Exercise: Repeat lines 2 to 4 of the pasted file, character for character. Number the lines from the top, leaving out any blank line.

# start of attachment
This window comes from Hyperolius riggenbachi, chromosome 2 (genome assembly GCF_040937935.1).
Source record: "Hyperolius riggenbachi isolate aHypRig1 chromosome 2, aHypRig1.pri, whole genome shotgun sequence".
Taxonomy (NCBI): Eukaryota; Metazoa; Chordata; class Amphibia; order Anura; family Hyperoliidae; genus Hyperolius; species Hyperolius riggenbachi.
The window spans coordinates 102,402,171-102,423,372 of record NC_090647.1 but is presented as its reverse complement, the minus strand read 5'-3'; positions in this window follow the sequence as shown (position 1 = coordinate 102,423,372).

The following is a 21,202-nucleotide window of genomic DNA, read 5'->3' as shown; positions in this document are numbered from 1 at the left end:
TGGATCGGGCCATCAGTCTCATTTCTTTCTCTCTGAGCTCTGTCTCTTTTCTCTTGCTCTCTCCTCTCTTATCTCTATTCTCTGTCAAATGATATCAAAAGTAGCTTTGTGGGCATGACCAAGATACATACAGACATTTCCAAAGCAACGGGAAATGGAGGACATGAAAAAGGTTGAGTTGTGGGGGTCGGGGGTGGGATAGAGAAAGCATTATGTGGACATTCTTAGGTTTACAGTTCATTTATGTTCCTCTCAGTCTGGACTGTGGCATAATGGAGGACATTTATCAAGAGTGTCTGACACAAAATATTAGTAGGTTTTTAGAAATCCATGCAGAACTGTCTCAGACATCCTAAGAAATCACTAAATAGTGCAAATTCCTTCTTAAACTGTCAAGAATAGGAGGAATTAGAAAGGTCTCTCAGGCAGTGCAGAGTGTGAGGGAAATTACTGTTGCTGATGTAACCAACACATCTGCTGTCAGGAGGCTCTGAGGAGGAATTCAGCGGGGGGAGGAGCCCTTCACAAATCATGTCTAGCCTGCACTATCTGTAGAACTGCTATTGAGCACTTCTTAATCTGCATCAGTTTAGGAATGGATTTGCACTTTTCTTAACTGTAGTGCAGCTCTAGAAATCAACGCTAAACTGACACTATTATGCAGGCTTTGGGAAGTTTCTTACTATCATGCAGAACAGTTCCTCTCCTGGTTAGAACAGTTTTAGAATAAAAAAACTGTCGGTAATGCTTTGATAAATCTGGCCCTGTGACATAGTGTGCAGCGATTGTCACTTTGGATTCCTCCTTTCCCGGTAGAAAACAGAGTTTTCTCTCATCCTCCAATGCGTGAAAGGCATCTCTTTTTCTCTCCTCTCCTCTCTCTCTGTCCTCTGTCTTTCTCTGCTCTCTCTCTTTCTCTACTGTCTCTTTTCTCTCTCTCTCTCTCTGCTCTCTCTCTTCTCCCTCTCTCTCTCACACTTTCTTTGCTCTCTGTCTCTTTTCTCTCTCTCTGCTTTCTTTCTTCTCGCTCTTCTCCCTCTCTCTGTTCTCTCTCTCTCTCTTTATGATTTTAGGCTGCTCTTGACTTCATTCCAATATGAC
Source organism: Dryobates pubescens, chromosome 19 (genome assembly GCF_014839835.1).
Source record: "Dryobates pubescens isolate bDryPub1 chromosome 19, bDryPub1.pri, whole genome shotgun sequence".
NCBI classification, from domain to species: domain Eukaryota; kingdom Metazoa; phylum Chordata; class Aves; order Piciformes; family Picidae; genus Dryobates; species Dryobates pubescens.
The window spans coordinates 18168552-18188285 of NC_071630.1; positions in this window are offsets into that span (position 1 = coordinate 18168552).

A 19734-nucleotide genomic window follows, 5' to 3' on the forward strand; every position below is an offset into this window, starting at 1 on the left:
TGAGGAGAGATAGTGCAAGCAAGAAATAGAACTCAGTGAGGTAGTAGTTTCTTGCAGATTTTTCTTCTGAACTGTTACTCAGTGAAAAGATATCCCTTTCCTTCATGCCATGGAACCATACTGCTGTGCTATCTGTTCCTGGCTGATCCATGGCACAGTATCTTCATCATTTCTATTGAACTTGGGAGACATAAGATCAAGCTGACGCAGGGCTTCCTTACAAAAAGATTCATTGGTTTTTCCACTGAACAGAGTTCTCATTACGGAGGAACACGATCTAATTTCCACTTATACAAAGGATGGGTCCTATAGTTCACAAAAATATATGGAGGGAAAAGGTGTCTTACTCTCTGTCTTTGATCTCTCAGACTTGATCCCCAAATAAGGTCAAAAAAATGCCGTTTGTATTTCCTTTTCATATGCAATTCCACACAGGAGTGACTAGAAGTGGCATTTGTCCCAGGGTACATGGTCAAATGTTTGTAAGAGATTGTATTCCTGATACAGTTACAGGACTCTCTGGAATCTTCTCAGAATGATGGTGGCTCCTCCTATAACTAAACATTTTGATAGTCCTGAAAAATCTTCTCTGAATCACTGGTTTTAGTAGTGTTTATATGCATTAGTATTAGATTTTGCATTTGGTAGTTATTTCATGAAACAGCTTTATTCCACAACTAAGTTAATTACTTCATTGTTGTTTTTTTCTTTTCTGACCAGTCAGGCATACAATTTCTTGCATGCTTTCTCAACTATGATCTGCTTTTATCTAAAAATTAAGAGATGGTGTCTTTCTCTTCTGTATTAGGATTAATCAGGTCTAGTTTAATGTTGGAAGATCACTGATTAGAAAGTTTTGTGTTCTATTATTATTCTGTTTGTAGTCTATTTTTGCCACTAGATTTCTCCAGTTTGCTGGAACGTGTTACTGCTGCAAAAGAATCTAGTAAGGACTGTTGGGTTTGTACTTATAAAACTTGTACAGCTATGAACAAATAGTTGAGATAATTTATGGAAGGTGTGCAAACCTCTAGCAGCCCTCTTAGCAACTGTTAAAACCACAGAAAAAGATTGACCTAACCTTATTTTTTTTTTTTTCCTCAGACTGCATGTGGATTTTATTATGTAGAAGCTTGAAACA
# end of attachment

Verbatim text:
Source record: "Hyperolius riggenbachi isolate aHypRig1 chromosome 2, aHypRig1.pri, whole genome shotgun sequence".
Taxonomy (NCBI): Eukaryota; Metazoa; Chordata; class Amphibia; order Anura; family Hyperoliidae; genus Hyperolius; species Hyperolius riggenbachi.
The window spans coordinates 102,402,171-102,423,372 of record NC_090647.1 but is presented as its reverse complement, the minus strand read 5'-3'; positions in this window follow the sequence as shown (position 1 = coordinate 102,423,372).